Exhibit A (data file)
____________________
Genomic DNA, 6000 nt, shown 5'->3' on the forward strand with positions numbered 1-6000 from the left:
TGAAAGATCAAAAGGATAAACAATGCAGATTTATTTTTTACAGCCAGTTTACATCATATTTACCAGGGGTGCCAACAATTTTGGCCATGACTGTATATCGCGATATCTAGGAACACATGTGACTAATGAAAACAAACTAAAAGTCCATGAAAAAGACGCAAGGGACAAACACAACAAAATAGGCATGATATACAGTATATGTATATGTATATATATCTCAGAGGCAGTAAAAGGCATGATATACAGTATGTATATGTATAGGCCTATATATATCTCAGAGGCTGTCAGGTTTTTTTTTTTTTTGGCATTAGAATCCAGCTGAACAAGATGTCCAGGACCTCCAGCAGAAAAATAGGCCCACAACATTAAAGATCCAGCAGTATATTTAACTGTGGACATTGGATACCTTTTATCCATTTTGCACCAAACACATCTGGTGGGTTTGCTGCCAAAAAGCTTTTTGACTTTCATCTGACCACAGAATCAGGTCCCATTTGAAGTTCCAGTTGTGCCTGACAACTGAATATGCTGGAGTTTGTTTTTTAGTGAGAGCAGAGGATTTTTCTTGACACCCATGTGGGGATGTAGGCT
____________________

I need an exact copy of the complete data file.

Genomic DNA, 6000 nt, shown 5'->3' on the forward strand with positions numbered 1-6000 from the left:
TGAAAGATCAAAAGGATAAACAATGCAGATTTATTTTTTACAGCCAGTTTACATCATATTTACCAGGGGTGCCAACAATTTTGGCCATGACTGTATATCGCGATATCTAGGAACACATGTGACTAATGAAAACAAACTAAAAGTCCATGAAAAAGACGCAAGGGACAAACACAACAAAATAGGCATGATATACAGTATATGTATATGTATATATATCTCAGAGGCAGTAAAAGGCATGATATACAGTATGTATATGTATAGGCCTATATATATCTCAGAGGCTGTCAGGTTTTTTTTTTTTTTGGCATTAGAATCCAGCTGAACAAGATGTCCAGGACCTCCAGCAGAAAAATAGGCCCACAACATTAAAGATCCAGCAGTATATTTAACTGTGGACATTGGATACCTTTTATCCATTTTGCACCAAACACATCTGGTGGGTTTGCTGCCAAAAAGCTTTTTGACTTTCATCTGACCACAGAATCAGGTCCCATTTGAAGTTCCAGTTGTGCCTGACAACTGAATATGCTGGAGTTTGTTTTTTAGTGAGAGCAGAGGATTTTTCTTGACACCCATGTGGGGATGTAGGCT